Are States Really a Relic of the Past?

Lawrence R. Samuel, author and Washington Post contributor, thinks it’s time for us to move on past states. Before you get excited, he meant individual states i.e. Indiana and Maryland, not states as defined by those who wield the monopoly on the legitimacy of the use of force and violence. It’s too bad, I was excited when I read the headline stating, “States are a relic of the past. It’s time to get rid of them.


It seems that Mr. Samuel is just a shill for progressivism. The premise of his argument is catered around, you guessed it, the electoral college and how a modernized America needs to abandon the Constitution. It’s apparent he has no understanding of how America functions when he says,

“While Donald Trump resoundingly won the electoral college — the state-based “point system” we’ve used in presidential elections for more than two centuries [emphasis added] — Hillary Clinton won the popular vote by about 780,000 as of a week out of the election. In other words, more Americans wanted Clinton to win, reason enough to revisit the wisdom of using the electoral college to determine elections.”

I doubt he had the same response in 2000.

In his podcast, Tom Woods gave a perfect analogy to better describe the electoral college. Woods related it to the World Series, explaining that if Team A won the first 3 games 8-1, then Team B won the next four games by a margin of 2-1, it would be absurd to claim that Team A won the World Series because they scored more points than Team B (28-11 to be specific). Kevin Gutzman furthered this analogy by saying Team B wouldn’t use their best relief pitcher if they were down 8-1 in the 9th in the first any of the first three games, because margin of defeat doesn’t matter, if it did, strategies would change. (Check out the episode of the Tom Woods Show referenced here.)

Trump even chimed in on Twitter furthering the destruction of this argument:

(Bigger is, of course, read: more bigly)

Trump proves it is completely fallacious to base an argument over the popular vote.

Samuel continues that in present-day America, states just add levels of bureaucracy, confusion, and expenses. His solution then, is to cut the ‘middleman’ (the states) out of the equation, similar to how a business would cut an inefficient middle layer. He explains,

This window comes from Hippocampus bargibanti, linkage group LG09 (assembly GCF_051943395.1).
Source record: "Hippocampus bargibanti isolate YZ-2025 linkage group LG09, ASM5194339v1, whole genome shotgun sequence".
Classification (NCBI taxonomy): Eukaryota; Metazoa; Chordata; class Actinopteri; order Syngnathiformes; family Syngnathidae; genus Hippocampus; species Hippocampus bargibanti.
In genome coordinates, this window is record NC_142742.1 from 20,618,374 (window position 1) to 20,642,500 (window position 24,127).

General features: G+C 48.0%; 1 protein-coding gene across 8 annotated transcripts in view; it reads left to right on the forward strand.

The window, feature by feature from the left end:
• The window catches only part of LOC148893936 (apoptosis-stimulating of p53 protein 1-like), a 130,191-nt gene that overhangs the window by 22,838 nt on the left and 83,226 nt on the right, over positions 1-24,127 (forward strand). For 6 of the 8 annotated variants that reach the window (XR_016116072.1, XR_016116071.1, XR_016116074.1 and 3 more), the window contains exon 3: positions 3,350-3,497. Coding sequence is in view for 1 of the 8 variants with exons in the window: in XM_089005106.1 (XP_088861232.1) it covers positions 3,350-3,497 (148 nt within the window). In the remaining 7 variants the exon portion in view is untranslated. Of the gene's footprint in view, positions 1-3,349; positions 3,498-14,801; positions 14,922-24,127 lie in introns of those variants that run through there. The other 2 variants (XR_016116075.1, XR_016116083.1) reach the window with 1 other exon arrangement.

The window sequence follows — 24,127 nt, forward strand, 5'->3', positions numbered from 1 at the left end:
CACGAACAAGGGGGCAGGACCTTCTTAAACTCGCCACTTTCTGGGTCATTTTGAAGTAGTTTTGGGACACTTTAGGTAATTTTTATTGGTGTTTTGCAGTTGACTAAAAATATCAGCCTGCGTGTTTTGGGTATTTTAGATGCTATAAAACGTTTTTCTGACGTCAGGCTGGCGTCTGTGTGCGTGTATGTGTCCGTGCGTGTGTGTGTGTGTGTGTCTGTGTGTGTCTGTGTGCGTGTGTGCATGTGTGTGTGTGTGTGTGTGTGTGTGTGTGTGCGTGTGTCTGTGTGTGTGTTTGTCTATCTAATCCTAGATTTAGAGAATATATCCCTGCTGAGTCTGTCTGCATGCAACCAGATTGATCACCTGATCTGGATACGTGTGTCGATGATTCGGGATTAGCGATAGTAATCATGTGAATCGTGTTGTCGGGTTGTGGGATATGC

“Two layers of government — federal and local — offers a cleaner, more sensible and much more affordable system than our current one, a notion not unlike cutting out the middle layer of an overly bureaucratic, inefficient company.”

Samuel arrives at the conclusion that states are unnecessary mainly because everyone in America shares similar beliefs. If this is true, surely nobody would be rioting over the election of Donald Trump; surely there would be no need for the main two parties, as well as several other minor parties; surely different states wouldn’t have different laws, a point he even concedes,

“Not just the political system, but the legal system would have to be overhauled. (Probably a good thing in itself given the vast inconsistencies in laws across state lines.)”

Samuel, seemingly unabashed by the lack of evidence (another hint he’s a progressive) he provided, again misses another key function of states: the only [legitimate] line of defense against a tyrannical federal government. Nullification is one of the greatest powers granted to the states. Nullification is the ability to deny the federal government of enforcing a law deemed unconstitutional in that specific state’s borders. It’s a libertarian’s weapon of mass destruction when we worry about an overbearing federal government. (I should mention, Tom Woods has a whole book about nullification you can get here, and it could count as your free book you get from me for signing up for his Liberty Classroom!)

He thinks states are simply too expensive, and he’d much rather regress so he can tax (read: steal from) everyone ‘equally’, so his candidate wins the ‘popular vote’ and election, and so he can enforce his will, no matter the constitutionality on it, onto the greatest number of people. Though he did admit it would be tough, he still thinks it’s a revolutionary idea.

His claims are vacuous and dangerous. Whether he realizes it or not, he claims to eliminate a crucial part in preserving our life, liberty, and property. Instead, he should wish to dismantle the federal government and then give supreme power to local governments, with states either playing the federal government role (on a much smaller scale) or simply abolishing them.

For in a world where states – the group of people who have a monopoly on the legitimacy of the use of violence – must exist, it is best for there to be as many tiny states as possible. This route allows us the best chance to protect all individuals’ pursuit of life, liberty, and property, not its antipode as Samuel would lead you to believe.


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